• Margaret

    There is a greater incidence of autism among Somalians who have moved to higher latitudes, where they do not make enough Vitamin D. Bruce Ames at the CHORI institute associated with Children’s Hospital in Oakland has recently published research that shows that vitamin D is involved with the production of serotonin and oxytocin in the brain. Serotonin has to do with social skills, and oxytocin has to do with socializing as well. You don’t need to be in the sun to get vitamin D, but can use supplements, but if people want to stay healthy in a lot of ways, they should have their vitamin D tested, especially if they are dark-skinned, obese, live in high latitudes, or avoid the sun.

  • MG

    The real issue is that Marin county for decades has had a high rate of breast cancer. Look it up. It’s the water or the Air up there. I’m south bay thats why i say up there.

  • Frequentshopper

    wiki defines troll as “extraneous, or off-topic messages in an online community (such as a newsgroup, forum, chat room, or blog) with the deliberate intent of provoking readers into an emotional response or of otherwise disrupting normal on-topic discussion.”

    Sorry, but these are comments meant for airing if posted before the show is over as mine, not yours, was. I have no interest in provoking an emotional response out of KQED comment readers. Apparently you do with your name calling. As for off topic, my comment was not off topic from all previous comments. Yours is. It is not off topic as to the relevance of the dubious findings of a study conducted by an organization that gets more funding by apparently announcing alarming and inaccurate or at least unproven conclusions. The parts that were of possible value of thus topic could have been presented in a 5-10 minute discussion, max, not 1 hour. Presenting it as if the location was causing higher rates of cancer as opposed to higher rates of diagnosis was an off putting and sensationalistic disservice to cancer prevention.

    I wanted to get a response from Krasny and the powers that be at KQED radio since my attempts to get any response in the past via email have not succeeded. Krasny’s decision to respond on air that my original comment was “rude” while dismissing it by lumping it with comments not even made during this show makes anything that proves the facts mentioned in it relevant. I guess donating $200 to one of KQEDs radio shows (with no perks offered) doesn’t even get me a boilerplate response to an email to KQED radio management.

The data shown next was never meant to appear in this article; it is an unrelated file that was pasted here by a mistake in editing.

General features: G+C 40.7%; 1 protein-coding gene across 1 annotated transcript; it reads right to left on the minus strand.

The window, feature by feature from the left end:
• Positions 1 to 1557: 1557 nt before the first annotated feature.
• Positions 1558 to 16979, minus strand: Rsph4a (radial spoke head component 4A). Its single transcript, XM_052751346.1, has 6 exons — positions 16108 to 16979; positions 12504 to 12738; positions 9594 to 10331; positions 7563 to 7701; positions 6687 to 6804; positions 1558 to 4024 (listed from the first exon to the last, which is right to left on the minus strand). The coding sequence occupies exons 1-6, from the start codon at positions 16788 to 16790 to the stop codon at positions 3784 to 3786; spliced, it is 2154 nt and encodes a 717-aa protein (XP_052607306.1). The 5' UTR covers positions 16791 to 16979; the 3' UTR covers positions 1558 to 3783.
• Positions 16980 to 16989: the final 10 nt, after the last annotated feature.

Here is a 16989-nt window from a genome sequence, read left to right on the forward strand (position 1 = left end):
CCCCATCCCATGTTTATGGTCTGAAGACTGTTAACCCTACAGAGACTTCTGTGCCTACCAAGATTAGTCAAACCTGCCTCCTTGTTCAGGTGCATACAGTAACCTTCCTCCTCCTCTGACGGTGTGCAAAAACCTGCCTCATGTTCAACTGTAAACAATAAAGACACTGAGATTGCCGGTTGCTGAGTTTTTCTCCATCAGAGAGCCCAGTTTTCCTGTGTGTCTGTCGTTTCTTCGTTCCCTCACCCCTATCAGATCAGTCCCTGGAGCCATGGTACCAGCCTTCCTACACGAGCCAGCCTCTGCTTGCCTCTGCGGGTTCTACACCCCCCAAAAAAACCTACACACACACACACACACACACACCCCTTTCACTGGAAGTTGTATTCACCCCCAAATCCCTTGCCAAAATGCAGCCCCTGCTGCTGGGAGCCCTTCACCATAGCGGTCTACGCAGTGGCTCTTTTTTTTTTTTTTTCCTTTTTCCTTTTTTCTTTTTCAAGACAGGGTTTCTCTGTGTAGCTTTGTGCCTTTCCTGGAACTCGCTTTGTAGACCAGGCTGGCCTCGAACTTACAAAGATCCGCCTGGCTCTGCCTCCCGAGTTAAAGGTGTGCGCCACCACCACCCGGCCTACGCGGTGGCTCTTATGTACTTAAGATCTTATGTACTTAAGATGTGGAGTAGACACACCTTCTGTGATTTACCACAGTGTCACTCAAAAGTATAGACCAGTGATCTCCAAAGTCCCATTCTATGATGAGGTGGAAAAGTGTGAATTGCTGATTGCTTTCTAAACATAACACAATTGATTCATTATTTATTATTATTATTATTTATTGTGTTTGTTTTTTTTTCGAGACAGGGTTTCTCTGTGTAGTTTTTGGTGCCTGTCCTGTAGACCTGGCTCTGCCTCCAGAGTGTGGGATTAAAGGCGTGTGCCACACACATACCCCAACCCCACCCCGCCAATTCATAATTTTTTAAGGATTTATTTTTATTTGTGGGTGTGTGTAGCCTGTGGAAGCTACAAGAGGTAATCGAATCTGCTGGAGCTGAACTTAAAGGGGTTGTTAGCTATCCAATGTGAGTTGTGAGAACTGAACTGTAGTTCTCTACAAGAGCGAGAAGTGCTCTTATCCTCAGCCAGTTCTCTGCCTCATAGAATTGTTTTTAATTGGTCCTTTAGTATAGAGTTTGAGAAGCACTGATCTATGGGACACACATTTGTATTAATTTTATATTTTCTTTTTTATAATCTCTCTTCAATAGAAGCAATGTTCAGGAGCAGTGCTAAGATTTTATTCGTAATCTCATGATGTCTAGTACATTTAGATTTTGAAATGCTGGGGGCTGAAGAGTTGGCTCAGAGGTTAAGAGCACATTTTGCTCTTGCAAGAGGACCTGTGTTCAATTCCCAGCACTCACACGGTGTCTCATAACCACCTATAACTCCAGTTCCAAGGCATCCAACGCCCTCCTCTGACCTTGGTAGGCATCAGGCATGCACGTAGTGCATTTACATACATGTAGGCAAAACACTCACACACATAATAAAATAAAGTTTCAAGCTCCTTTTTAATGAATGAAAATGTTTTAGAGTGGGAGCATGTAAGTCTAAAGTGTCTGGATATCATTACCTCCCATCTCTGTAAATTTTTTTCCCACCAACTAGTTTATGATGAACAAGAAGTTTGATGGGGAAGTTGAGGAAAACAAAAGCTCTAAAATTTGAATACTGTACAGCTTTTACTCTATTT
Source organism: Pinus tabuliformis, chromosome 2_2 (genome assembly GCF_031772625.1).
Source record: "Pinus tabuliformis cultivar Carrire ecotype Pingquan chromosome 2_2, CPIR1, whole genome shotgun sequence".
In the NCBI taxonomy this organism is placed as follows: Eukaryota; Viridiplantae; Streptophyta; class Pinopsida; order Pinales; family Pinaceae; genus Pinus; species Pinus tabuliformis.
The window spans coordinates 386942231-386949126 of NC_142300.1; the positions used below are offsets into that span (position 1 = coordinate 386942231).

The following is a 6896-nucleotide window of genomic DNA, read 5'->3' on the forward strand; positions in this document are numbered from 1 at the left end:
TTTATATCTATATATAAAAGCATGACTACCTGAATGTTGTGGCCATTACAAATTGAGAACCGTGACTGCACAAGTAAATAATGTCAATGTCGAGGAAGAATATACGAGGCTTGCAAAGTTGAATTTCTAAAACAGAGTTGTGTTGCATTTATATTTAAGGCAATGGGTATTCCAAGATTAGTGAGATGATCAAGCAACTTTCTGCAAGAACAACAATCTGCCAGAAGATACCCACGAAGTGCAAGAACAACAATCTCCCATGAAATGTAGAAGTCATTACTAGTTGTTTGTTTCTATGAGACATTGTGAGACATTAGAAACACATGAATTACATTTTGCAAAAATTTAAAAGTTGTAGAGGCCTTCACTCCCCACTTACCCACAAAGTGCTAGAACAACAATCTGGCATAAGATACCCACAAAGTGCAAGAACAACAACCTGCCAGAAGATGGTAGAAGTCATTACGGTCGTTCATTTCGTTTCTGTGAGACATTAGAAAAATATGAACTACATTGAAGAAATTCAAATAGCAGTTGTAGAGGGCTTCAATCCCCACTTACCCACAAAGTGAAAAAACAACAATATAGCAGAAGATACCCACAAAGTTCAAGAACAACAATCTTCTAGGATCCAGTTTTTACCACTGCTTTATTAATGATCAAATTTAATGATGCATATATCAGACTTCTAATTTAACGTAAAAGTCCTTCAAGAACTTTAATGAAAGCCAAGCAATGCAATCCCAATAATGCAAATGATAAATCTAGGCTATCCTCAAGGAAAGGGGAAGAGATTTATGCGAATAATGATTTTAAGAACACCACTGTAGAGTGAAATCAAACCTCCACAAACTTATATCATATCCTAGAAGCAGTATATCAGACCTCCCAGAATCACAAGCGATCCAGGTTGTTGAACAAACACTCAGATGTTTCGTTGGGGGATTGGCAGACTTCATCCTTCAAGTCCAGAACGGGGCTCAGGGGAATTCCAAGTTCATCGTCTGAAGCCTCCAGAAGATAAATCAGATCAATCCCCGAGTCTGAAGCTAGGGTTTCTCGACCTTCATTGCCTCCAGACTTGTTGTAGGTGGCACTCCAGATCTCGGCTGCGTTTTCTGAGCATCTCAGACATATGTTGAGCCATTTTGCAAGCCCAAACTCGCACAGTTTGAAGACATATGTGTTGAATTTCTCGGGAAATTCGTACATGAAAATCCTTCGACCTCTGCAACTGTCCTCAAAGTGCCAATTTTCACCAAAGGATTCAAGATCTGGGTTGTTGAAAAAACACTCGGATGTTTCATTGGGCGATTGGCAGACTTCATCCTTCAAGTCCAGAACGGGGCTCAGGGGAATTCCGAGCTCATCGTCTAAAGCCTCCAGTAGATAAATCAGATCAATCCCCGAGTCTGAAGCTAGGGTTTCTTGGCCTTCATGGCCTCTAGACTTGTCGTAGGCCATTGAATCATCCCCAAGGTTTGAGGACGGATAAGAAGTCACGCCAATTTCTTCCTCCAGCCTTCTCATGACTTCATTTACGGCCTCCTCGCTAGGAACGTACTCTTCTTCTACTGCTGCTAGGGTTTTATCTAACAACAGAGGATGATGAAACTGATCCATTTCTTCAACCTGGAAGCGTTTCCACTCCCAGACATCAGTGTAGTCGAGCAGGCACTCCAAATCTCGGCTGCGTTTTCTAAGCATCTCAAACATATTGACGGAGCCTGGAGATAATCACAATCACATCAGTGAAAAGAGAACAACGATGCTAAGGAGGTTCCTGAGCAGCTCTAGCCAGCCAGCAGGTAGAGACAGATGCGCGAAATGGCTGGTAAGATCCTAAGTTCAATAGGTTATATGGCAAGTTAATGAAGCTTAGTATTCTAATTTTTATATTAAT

Krasny has on several occasions neglected his full disclosure obligations when they are relevant to the topic and no I am not talking about being Jewish cause we can easily figure out that he is. I recently heard an NPR host feel it necessary to reveal he is gay just because he was doing a gay related story on radio. The first time Krasny got my attention for my not hearing a full disclosure about the relevant matter of living in Marin County was when he did the Restoring Mount Tamalpais piece and the KQED website had the following sensationalist propagandist intro designed to get the government to spend millions to destroy important historical archeology from the early cold war.

    “In 1951 the military bulldozed Mount Tamalpais’s west peak to put in a radar station and barracks for 300 people. Six decades later, the military installation has long been abandoned, but remnants of the structures, power lines, pipes and construction debris remain on the 106-acre stretch of mountaintop. “The Invisible Peak,” a short documentary about the junk perched on Mount Tamalpais, has raised the call for cleanup.”

    These people if they had lived in the Hawaiian Islands during WWII would have had the government spend millions to raise and scrap the Arizona because it is an eyesore to scuba divers. They illegally took it upon themselves to start demolishing the historic buildings without permission and not knowing they had asbestos. Expect multi-million dollar lawsuits when the first one gets some unrelated lung disease.

  • Rooftop Mountain

    I’m wondering if there is more to skin cancer than bad sun exposure. If it’s higher in Marin, it sounds environmental. Pesticides, water, radioactivity, etc.